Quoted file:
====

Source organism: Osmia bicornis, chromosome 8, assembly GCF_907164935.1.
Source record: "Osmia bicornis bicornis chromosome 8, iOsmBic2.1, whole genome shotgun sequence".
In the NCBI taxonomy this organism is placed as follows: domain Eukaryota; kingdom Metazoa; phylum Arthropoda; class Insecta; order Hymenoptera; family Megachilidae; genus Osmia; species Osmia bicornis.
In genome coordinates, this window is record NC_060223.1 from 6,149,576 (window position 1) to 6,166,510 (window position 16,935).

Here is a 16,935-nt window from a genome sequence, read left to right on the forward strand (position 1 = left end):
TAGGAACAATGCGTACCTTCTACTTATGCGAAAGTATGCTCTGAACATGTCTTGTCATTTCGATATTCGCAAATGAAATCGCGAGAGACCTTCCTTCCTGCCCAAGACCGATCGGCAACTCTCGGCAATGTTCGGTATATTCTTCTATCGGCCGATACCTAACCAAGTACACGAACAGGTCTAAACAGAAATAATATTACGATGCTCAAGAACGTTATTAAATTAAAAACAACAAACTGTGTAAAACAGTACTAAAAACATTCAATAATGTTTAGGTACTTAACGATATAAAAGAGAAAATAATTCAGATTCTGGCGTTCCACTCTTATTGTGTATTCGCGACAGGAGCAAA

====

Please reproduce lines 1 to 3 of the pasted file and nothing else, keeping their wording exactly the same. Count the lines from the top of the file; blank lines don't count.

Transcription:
Source organism: Osmia bicornis, chromosome 8, assembly GCF_907164935.1.
Source record: "Osmia bicornis bicornis chromosome 8, iOsmBic2.1, whole genome shotgun sequence".
In the NCBI taxonomy this organism is placed as follows: domain Eukaryota; kingdom Metazoa; phylum Arthropoda; class Insecta; order Hymenoptera; family Megachilidae; genus Osmia; species Osmia bicornis.